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Hi, lots of good replies already but I'll give my $0.02
I had a 1987 CBR600 (Hurricane), a 1992 CBR600F2, a 1997 CBR900RR, and now have a 2015 Ducati 1200S Multistrada.
I originally bought the 2021 R3 because I wanted an under-400lb bike I could put on a hitch rack on the back of my RV to use as a way to get into town from the campgrounds (I hate towing things, and have since sold the RV).
My first first impression was that the bike has -waaay- less power than all of the bikes I mentioned above. However, it handles like a dream, and is super-fun as an around-town bike. I also have never rode track, so figured this is my opportunity to get on something that's not way over-powered and actually learn some riding skills, so I'm taking a class in Oct. I think the R3 is perfect for around town, and probably the track. If I'm going long distance, I'll hop on the Ducati. That bike sucks for around town because it's so big and heavy, so they really do compliment each other. It all comes down to what you're using it for, but the R3 has really grown on me and I love riding it.
I've always loved multis and thought they'd make a nice comfy around town bike.
 

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Maybe for some, but I keep all of the luggage on, and am 5'5" :) so tippy-toed. I'm fairly new to the Multi - have only logged 2000 miles, and feel that it's a serious enough bike that I almost always have boots and full riding gear. Much harder to move around, and hop on/off. The R3 is different - I'm flat-footed on it, it's light, and much easier for me to just hop on and roll a couple miles down main street for an errand. (375 vs 550lbs)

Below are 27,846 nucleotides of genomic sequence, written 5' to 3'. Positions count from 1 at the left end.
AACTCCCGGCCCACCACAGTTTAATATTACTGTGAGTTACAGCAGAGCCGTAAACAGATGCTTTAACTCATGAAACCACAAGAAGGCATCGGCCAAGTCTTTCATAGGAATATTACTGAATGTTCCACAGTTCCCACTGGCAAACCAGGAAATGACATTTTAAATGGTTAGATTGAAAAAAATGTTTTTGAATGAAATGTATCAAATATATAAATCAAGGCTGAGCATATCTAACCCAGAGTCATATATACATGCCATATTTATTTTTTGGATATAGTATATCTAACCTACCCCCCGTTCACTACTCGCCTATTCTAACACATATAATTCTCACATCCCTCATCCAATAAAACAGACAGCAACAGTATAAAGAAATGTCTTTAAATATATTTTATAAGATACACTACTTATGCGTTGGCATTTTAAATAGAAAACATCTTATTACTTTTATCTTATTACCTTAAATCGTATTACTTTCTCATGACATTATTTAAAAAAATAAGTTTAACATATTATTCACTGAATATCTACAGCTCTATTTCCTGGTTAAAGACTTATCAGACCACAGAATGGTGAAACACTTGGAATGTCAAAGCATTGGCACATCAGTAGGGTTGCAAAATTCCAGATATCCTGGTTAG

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Discussion Starter · #12 ·
Didn't intend to be harsh, BTW. Just sharing an opinion. Every weekend, R3's are tracked and raced, with none sporting more than a braided line and brake pad swap. Some do the Brembo caliper swap (radial caliper and master), but that's more for feel than performance. Performance mods applied by pro builders focus on reducing weight, adding a few horsepower, and tuning suspension (damping and springs). Most track only mods to maximize performance or for racing are not streetable (gutted exhaust, stripped lightweight fairings, etc...). There are a couple dual disc R3's around, all modded by street enthusiasts who have not tracked the end product.

That said, my perspective is that of one who purchased the R3 as an affordable performance machine to enjoy riding, with minimal drama and limited wrenching. Should I want more, I'll swap the R3 for something else, perhaps the R7 or Aprilia RS660, rather than try to make the little bike deliver what it was never intended to.